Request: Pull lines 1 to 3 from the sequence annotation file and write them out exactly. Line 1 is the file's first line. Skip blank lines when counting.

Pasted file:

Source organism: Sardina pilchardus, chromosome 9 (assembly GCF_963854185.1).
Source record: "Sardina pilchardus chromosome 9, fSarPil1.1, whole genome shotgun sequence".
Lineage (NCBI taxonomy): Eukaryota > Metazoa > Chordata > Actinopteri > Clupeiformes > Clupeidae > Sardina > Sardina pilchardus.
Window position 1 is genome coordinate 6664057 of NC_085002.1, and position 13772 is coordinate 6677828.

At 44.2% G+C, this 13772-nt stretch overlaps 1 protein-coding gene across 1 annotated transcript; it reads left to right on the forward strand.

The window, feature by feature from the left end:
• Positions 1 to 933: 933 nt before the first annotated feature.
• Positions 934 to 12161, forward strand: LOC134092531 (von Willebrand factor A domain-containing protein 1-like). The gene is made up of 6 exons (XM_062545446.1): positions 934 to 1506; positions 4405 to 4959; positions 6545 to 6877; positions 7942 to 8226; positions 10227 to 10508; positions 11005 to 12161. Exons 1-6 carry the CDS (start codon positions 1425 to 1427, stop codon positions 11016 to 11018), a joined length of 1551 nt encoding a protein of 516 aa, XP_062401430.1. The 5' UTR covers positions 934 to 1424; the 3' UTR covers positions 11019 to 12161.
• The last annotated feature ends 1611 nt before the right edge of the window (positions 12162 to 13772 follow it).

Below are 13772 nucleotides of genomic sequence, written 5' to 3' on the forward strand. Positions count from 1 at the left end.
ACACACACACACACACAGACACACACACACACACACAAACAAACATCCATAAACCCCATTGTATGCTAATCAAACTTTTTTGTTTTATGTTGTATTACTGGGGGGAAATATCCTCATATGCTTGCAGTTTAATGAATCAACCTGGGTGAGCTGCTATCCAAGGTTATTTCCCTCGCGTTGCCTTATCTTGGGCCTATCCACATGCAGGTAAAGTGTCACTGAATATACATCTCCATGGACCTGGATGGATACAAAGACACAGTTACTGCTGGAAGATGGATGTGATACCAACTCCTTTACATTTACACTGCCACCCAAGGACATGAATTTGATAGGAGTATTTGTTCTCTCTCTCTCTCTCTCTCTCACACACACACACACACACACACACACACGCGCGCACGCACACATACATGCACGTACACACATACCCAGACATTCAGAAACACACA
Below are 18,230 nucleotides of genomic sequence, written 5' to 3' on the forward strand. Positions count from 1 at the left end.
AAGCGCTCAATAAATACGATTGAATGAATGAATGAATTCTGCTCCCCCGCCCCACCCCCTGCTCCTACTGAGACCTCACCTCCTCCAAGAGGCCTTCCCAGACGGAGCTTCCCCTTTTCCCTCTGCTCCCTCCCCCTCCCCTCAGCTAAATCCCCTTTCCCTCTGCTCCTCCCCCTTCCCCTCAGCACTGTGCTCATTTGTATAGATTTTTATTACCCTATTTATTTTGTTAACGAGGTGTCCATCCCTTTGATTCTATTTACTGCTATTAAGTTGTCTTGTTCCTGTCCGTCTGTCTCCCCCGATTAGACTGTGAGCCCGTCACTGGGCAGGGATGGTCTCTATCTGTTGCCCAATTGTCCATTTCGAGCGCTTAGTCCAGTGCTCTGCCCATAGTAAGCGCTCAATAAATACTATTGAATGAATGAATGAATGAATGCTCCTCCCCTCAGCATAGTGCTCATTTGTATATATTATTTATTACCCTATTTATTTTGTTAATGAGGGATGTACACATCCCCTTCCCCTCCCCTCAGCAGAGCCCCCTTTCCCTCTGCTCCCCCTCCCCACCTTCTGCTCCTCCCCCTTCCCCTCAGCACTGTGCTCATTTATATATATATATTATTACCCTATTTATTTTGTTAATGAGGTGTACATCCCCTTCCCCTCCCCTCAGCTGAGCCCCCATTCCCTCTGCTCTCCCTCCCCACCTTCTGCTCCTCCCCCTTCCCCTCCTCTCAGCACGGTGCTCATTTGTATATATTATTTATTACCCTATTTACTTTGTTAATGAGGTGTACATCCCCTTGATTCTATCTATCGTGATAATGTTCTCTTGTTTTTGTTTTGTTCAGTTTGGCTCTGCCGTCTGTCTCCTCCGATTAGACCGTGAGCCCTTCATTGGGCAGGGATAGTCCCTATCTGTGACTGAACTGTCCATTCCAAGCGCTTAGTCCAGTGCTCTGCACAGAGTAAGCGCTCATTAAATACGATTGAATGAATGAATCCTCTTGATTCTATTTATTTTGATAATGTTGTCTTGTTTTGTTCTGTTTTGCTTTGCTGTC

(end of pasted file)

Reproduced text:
Source organism: Sardina pilchardus, chromosome 9 (assembly GCF_963854185.1).
Source record: "Sardina pilchardus chromosome 9, fSarPil1.1, whole genome shotgun sequence".
Lineage (NCBI taxonomy): Eukaryota > Metazoa > Chordata > Actinopteri > Clupeiformes > Clupeidae > Sardina > Sardina pilchardus.